The uncertainty of Olson’s health, which lingered for two full seasons, gave way to a coaching search rife with red herrings. Names that were never going to come to UA surfaced, like Tom Izzo and Rick Pitino. The more realistic possibility of John Calipari gained traction, until Kentucky severed ties with Billy Gillispie.

The Calipari non-starter led to rampant rumors that Tim Floyd was leaving Pac-10 rival USC for the opening. Olson praised Floyd during the latter’s tenure at Iowa State, and Floyd had just oversaw the first run of three straight NCAA Tournament appearances in USC history.

A domino effect ensued. With the NCAA sniffing around USC in relation to Floyd’s signing of O.J. Mayo, and Floyd’s tenuous relationship with then-athletic director Mike Garrett, Floyd left L.A. two months later. USC hired Kevin O’Neill, a former Lute Olson assistant who filled in for the ailing head coach during the 2007-08 season. And the tumult around the program contributed to an exodus from USC…

…and into Arizona.

The 2009-’10 and 2010-’11 Arizona teams featured the trio of Derrick Williams, Solomon Hill and Momo Jones in prominent roles. All three were USC verbal commits who flipped to Arizona after Sean Miller’s hire, and amid the uncertainty lingering over the Trojans. Williams was a Pac-10 Player of the Year, and arguably ranks among the Top 20 players in program history. Hill was a four-year starter who has since carved out a surprisingly solid NBA career. Jones transferred to Iona, closer to his native New York City, but not before playing a critical role on the 2011 Elite Eight run.

Nine years, three Elite Eights and five Pac-12 championships after that trio flipped, Arizona finds itself in the USC role. The ongoing FBI probe, including a contested ESPN report that specifically named Miller as having been caught on wiretaps discuss payment for a player, decimated a previously promising 2018 signing class.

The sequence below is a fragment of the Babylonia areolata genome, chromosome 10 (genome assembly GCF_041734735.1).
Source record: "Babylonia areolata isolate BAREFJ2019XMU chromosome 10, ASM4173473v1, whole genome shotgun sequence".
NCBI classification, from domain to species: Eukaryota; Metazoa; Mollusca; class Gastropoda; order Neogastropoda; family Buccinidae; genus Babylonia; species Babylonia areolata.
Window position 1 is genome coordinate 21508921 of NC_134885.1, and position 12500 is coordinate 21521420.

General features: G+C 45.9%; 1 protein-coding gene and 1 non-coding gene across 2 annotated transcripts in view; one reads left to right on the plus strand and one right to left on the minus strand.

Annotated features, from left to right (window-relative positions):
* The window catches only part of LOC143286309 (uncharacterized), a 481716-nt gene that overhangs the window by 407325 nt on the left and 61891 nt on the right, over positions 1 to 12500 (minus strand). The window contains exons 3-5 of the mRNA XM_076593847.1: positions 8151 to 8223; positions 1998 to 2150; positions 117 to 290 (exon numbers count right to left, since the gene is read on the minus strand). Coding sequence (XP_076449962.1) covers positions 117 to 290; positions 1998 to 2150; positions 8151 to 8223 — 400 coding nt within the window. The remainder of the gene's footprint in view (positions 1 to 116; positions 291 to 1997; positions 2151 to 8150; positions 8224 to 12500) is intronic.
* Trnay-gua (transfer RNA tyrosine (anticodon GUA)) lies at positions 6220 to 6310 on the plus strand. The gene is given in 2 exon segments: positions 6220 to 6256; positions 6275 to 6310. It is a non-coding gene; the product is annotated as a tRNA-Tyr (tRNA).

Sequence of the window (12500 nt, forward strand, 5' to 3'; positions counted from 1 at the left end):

Jahvon Quinerly, Shareef O’Neal and Brandon Williams backed out of verbal commits. Bryan Penn-Johnson pledged to Washington this week. No fresh blood is yet coming into the Arizona program, while Allonzo Trier, Rawle Alkins, DeAndre Ayton, Parker Jackson-Cartwright and Dusan Ristic all depart.

Immediate outlook for Arizona’s 2018-19 is bleak, and there’s no foreseeable timeline for the FBI cloud to pass.

Arizona’s a program with greater resources and a much more storied, recent history than Pitt. Tucson is a college town, while Pittsburgh’s a city obsessed with its professional sports, relegating the universities to the background. UA fans call the Old Pueblo “Basketball Town;” Pittsburgh is Title Town for football and hockey, and baseball has a storied history there, but basketball’s an afterthought.

A rebuild at Arizona is likely an easier process for these reasons and more — say nothing of athletic department budgets — but there’s no telling when such a project could even begin at UA. Pitt’s disastrous few years under Kevin Stallings knocked that program down to its foundation. The next regime is inherently a fresh start at Pittsburgh, and the job would be a fresh start for Sean Miller.

And for Arizona, starting anew may be the only way to ensure a future direction for the program.